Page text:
Job Instability: A Timeline of Leadership in Charlotte
THE CHARLOTTE-MECKLENBURG SCHOOL BOARD called a swift meeting on December 7 to announce the hiring of Clayton Wilcox as the next superintendent of the 18th-largest school district in the country. Unlike in previous superintendent searches, the board didn’t bring a group of finalists forward before making the hire, meaning the public had never met Wilcox before the announcement. The nature of the hiring was just the latest irregularity in the recent story of leadership in Charlotte. Here’s a look at the shuffle in top positions in the past few years:
Charlotte City Managers
2007-2013: Curt Walton
His six-year term—which included efforts toward workplace protections for LGBT citizens—marks the end of more than 30 years of service with the city.
January 2013-April 2013: Julie Burch (interim)
In the final year of a 26-year career with the city, she holds the top job until Walton’s replacement is hired.
April 2013-July 2016: Ron Carlee
The 11th city manager lands here from Arlington, Virginia, where he oversaw the response to the September 11 terrorist attack on the Pentagon. Carlee is a strong face in many controversies, including a state attempt to take control of the airport and the arrest of Mayor Cannon.
July 2016-December 2016: Ron Kimble (interim)
The longtime city employee holds the office while the city searches for Carlee’s replacement. He retires as soon as it finds one, and goes to work on his foundation, which fights domestic violence in the name of his daughter, Jamie.
December 2016-President: Marcus Jones
Coming from Norfolk, Virginia, Jones interviews for the job on the Wednesday of the Keith Scott protests. Then, his first day is December 1, one day after another round of protests following the district attorney’s decision not to press charges against the officer who killed Scott.
The future governor serves seven terms, the most of any Charlotte mayor in history, championing growth and the opening of the Lynx Blue Line.
The West Charlotte High and Davidson College graduate oversees the city during the Democratic National Convention before being named United States Secretary of Transportation.
The City Council member serves the remainder of Foxx’s term.
The longtime City Council member resigns after being arrested on corruption charges. He serves half of a 44-month federal prison sentence before his release in September 2016.
The man with the great ’stache is appointed mayor after the Cannon debacle, stepping down from his post in the state Senate to take the job.
December 2015-Present: Jennifer Roberts
The former diplomat oversees the passing of a nondiscrimination ordinance two months into her term. A month later, the sate legislature passes the notorious HB2, which costs the city millions.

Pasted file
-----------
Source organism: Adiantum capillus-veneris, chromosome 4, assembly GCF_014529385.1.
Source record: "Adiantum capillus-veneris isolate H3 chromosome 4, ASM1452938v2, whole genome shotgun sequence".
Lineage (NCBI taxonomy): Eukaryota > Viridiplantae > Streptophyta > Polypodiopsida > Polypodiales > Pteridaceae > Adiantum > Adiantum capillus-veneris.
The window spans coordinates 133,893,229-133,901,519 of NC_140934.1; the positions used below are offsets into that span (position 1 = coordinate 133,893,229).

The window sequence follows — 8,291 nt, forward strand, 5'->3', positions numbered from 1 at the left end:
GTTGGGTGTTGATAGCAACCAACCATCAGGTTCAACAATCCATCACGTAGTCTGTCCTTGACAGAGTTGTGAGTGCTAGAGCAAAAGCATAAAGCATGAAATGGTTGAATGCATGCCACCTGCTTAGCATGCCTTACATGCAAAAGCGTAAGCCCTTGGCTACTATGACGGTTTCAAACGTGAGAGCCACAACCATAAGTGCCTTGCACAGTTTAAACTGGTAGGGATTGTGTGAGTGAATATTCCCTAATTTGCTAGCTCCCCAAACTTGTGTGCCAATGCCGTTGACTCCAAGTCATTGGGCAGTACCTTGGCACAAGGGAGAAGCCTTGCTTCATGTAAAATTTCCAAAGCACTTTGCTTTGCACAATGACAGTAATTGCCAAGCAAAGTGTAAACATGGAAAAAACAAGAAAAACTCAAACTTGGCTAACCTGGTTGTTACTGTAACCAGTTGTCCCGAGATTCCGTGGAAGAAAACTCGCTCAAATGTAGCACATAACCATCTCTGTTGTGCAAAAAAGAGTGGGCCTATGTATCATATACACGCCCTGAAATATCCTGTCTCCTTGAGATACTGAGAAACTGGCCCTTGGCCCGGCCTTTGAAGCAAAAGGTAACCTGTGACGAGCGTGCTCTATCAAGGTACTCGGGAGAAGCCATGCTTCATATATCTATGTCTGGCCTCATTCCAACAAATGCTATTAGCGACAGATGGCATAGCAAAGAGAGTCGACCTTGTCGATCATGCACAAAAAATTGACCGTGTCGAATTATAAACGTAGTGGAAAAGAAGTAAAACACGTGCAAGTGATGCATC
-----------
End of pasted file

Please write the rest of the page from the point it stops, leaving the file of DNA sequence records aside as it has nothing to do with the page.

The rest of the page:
Charlotte-Mecklenburg Schools Superintendents
July 2006-June 2011: Peter Gorman
His controversial pay-for-performance proposal alienates teachers, and a plan to save money by closing schools in poor, minority neighborhoods fuels distrust in CMS. He leaves for an executive role in News Corporation’s education division.
June 2011-July 2012: Hugh Hattabaugh (interim)
He oversees the system while the school board searches for Gorman’s replacement.
July 2012-November 2014: Heath Morrison
He moves here from Nevada with sky-high expectations and stories of an unending work ethic, but resigns amid a district-led investigation that he created a culture of fear.
November 2014-July 2017: Ann Clark
A former national principal of the year and veteran employee of CMS, Clark assumes the dream job that had long eluded her. Despite her efforts to navigate a controversial reassignment plan, the board decides not to renew her contract beyond this year.
July 2017: Clayton Wilcox
The school board hires him in from a small school district in the mountains of western Maryland. He previously served as superintendent of a much larger school district in Pinellas County, Florida—a job he left with three years remaining on his contract for a private-sector gig with Scholastic, Inc.
Mecklenburg County Managers
October 2000-May 2013: Harry Jones
A 13-year tenure caps a 38-year career in public service. The board of commissioners abruptly fires him—and even denies him the chance to speak at the meeting. In retirement, Jones beats pancreatic cancer and writes a book, How Cancer Cured My Soul.
May 2013-December 2013: Bobbie Shields (interim)
He steps in during budget season and manages the county—with a knotty group of commissioners—until it finds Jones’ replacement.
December 2013-Present: Dena Diorio
The first female county manager, she lands the job she once told Jones she desired. Diorio first joined the city staff in 2007 in a finance role, and 10 years later, she is the longest-tenured leader in a top governmental role in the city or county.